Location: Fruit and Vegetable Insect Research
Title: Efficacy of brown sugar flotation and hot water methods for detecting Rhagoletis indifferens (Dipt., Tephritidae) larvae Author
Submitted to: Journal of Applied Entomology
Publication Type: Peer Reviewed Journal
Publication Acceptance Date: October 16, 2011
Publication Date: December 22, 2011
Citation: Yee, W.L. 2011. Efficacy of brown sugar flotation and hot water methods for detecting Rhagoletis indifferens (Dipt., Tephritidae) larvae. Journal of Applied Entomology. DOI:10.1111/J.1439-0418.2011.01672.x pp. 1-12. Interpretive Summary: The western cherry fruit fly damages sweet cherry fruit and must be strictly controlled to avoid export quarantines in the western U.S. Personnel at the USDA-ARS Yakima Agricultural Research Laboratory in Wapato, WA examined the efficacy of several methods for detecting larvae in cherries used to show that fruit are not infested before being exported to other countries. It was found that a brown sugar flotation method detected up to 95% of all larvae, more than a hot water method. Results suggest the brown sugar flotation method could be used as part of a multi-strategy approach to show the absence of larvae in cherries, reducing or eliminating the need to fumigate cherries with methyl bromide.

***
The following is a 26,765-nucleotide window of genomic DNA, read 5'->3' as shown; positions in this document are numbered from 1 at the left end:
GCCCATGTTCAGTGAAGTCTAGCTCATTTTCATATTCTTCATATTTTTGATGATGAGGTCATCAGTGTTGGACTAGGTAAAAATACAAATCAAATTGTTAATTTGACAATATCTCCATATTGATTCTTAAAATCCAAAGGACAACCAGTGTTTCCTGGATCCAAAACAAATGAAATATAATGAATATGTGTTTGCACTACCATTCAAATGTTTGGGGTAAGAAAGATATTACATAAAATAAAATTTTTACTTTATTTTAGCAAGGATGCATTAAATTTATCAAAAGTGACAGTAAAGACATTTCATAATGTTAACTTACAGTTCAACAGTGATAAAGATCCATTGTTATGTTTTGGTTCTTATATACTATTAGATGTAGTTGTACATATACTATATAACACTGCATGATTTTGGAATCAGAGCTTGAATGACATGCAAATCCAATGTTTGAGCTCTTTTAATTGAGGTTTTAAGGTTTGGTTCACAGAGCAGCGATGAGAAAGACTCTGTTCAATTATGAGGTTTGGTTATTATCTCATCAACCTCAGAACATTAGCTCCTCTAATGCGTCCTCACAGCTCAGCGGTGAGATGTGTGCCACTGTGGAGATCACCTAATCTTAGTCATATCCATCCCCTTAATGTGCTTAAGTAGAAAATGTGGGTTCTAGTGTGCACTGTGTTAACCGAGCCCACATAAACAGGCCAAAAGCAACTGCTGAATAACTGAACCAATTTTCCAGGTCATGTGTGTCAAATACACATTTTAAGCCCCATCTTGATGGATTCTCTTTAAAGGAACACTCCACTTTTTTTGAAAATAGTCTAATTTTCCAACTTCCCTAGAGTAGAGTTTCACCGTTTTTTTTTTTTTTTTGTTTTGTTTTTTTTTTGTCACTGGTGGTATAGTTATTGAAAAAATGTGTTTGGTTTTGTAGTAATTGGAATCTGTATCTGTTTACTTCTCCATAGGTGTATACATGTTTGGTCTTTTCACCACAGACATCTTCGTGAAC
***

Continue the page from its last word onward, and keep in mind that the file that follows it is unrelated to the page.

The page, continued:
Technical Abstract: The brown sugar flotation and hot water methods are accepted procedures for detecting larval western cherry fruit fly, Rhagoletis indifferens Curran, in sweet cherry [Prunus avium (L.) L.] and could be included in a systems approach for showing the absence of larvae in fruit. The methods require crushing cherries and then submerging them in brown sugar solution or hot water to extract the larvae. Larvae are visually detected when they float to the surface of the brown sugar solution or sink in the hot water. The objective here was to test the efficacy of these two methods. Both methods detected at least one larva in all 288 moderately to heavily infested cherry samples. The brown sugar flotation and hot water methods detected 89.6–94.7% and 83.0–85.9% of total larvae, respectively, from cherry samples on each of three dates. Significantly higher percentages of 1st instars were detected using the brown sugar than hot water method on two dates, of 3rd instars on one date, and of total larvae on two dates. Percent detection of 3rd instars was higher than of 1st instars using both methods. For both methods, greater percentages of split whole cherries with seeds and non-split cherries had larvae than split whole cherries with no seeds and halved cherries. The brown sugar method may be more efficacious than the hot water method and could be integrated into a systems approach for R. indifferens, although more thorough crushing of cherries may result in even higher detection rates.